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Herbicide resistance could provide advantages to plants in the wild.

Credit goes to Xiao Yang
One of the most common methods employed to make crops resistant to herbicides was found to offer advantages over rice varieties that are weedy. This suggests that these modifications may be detrimental to the environment beyond farms.

Many kinds of plants have been genetically altered to resist glyphosate. Roundup was the first herbicide that was marketed. ラウンドアップ The resistance to glyphosate enables farmers to get rid of herbicides, without causing damage to their crop.

Glyphosate is a deterrent to plant growth. It blocks an enzyme known as EPSP synthase. This enzyme is involved for the production of certain amino acids as well as other molecules. These substances can account for up to 35% of a plant’s mass. Genetic modification, like the Roundup Ready crops manufactured by Monsanto in St. Louis, Missouri, involves inserting genes to a crop’s genetic code to increase EPSP production. Genes usually come from bacteria that infect plants.

The plant is able to withstand the effects of glyphosate because of the additional EPSP synthase. Biotechnology labs have also tried to utilize genes from plants instead of bacteria to boost the production of EPSP synthase and, in turn, to take advantage of an inconsistency in US law that permits regulatory approval of organisms carrying transgenes that aren’t made from bacterial pests.

ラウンドアップ There aren’t many studies that have examined the possibility that transgenes that confer tolerance may — once they are weedy or become wild relatives through cross-pollinating- increase the plants’ survival and reproduction. ラウンドアップ Norman Ellstrand of University of California Riverside states, “The conventional expectation is that any transgene found in the wild could cause disadvantages if there is no pressure to select because the added machinery can lower the health.”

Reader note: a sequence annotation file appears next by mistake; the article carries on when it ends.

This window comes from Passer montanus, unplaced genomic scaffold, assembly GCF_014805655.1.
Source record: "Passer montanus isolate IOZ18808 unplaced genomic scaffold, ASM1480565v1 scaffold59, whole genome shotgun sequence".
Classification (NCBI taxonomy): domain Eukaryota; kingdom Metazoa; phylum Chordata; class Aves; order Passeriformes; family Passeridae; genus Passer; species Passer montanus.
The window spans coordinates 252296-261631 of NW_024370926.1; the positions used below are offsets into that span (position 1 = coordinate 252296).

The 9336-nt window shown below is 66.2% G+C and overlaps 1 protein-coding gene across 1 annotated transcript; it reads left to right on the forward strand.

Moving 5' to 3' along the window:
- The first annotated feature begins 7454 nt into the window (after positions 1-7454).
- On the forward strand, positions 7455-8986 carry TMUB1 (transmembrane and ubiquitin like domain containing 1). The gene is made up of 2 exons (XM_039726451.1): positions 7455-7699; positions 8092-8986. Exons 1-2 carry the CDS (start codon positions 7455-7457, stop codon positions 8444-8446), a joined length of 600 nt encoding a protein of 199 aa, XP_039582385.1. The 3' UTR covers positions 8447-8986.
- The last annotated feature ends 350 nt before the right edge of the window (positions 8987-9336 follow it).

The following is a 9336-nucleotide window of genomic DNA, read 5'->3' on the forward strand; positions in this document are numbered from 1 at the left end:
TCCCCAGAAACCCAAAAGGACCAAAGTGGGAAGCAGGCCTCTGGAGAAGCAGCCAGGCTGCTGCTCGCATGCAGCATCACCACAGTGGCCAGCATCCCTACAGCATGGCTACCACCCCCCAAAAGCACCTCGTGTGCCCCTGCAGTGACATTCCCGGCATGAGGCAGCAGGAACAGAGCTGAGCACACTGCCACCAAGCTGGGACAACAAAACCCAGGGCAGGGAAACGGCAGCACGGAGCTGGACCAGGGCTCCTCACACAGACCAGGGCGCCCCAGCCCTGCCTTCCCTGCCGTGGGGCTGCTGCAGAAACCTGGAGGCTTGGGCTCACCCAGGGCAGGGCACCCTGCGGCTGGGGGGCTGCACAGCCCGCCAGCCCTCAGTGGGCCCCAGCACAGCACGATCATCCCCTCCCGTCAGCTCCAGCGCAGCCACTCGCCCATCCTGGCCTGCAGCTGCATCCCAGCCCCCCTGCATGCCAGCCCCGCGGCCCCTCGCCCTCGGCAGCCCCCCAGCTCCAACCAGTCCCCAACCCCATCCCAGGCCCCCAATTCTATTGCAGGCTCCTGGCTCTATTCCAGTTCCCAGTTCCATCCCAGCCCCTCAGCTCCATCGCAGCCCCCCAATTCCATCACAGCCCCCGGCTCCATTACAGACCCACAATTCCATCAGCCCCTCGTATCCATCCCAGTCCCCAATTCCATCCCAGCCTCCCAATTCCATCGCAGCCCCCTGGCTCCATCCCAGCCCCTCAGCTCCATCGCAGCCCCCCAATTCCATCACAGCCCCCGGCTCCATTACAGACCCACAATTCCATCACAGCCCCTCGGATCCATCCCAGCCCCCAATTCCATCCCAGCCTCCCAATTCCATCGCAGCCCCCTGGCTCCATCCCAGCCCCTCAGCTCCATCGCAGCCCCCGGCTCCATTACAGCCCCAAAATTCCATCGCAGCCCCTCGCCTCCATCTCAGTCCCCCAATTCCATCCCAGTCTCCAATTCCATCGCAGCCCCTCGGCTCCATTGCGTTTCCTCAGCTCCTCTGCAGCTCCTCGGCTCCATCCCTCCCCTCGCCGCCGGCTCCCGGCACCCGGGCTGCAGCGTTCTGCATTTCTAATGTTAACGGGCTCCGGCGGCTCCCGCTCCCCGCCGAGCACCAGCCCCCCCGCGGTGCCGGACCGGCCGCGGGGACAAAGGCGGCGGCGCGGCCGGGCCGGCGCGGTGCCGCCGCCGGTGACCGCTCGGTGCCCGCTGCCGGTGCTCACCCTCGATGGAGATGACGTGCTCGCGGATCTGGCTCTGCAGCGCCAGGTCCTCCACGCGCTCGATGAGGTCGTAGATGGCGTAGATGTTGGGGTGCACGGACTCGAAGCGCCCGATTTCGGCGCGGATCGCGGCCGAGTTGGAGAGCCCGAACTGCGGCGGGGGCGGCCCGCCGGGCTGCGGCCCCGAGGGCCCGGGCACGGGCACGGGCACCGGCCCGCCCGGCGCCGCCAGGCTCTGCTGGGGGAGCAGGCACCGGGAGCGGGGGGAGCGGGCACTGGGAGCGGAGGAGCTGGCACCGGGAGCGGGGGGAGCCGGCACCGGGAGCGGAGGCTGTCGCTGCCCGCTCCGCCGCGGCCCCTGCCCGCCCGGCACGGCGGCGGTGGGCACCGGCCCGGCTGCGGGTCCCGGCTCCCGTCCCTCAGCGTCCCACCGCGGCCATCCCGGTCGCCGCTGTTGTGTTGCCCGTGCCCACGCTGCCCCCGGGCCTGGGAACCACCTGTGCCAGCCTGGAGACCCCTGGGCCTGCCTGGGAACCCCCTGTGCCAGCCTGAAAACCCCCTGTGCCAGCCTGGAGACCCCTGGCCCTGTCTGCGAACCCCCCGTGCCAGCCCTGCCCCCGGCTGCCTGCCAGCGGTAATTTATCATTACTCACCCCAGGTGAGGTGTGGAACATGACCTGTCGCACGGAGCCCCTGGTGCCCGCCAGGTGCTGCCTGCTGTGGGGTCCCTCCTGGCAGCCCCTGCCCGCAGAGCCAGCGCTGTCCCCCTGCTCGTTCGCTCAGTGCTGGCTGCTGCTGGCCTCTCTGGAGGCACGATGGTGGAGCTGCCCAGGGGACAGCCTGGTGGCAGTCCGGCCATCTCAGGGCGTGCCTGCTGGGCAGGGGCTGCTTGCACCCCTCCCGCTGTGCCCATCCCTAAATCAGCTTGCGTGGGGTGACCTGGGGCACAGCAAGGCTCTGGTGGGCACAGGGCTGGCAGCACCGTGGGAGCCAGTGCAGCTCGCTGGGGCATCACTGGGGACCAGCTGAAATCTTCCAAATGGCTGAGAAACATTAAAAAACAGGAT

Lu Baorong (an ecologist at Fudan University, Shanghai) has now challenged that view. It has shown that resistance to glyphosate provides a significant fitness boost to a weedy rice crop called Oryza Sativa even when it is not being used.

Lu and his coworkers modified cultivars of rice to make more EPSP synthase. They also crossed the modified rice with a weedy related. Their work was published in NewPhytologist 1.

The group allowed the offspring of crossbreeding to crossbreed with each other, creating second-generation hybrids genetically identical to each other except for the amount of copies the gene encoding EPSP synase. The team discovered that the ones that had more than one copy of the gene that codes for EPSP synthase had more enzyme expression and produced more tryptophan which is what we expected.

Researchers also found that transgenic plants had higher rates for photosynthesis, produced more flowers, and produced 48-125% fewer seeds per plant than the nontransgenic hybrids. This was despite the fact that glyphosate was never present.

Lu believes that making weedy invasive rice more competitive may hinder farmers to repair the damage caused by this insect.

Brian Ford-Lloyd (a UK plant geneticist) says that if the EPSP-synthase genes gets into wild rice species, then their genetic diversity that is essential to protect could be at risk. The transgene would surpass the natural species. “This is among the most clear instances of the extremely damaging impacts [of GM crops] on the environment.” The general public believes that plants with genetically modified genes containing more than one copy of their genes than microorganisms are safe. This is also challenged by this study. Lu declares that “our study is not proving that this is the case.”

Researchers say the findings call for an overhaul of how genetically modified plants are regulated in the near future. Ellstrand claims that some people believe that biosafety regulations could be relaxed since we have two years of genetic engineering.,2084008038,2084034075&rewrite_ok_wand_re_search=1 The study does not prove that the new products are secure.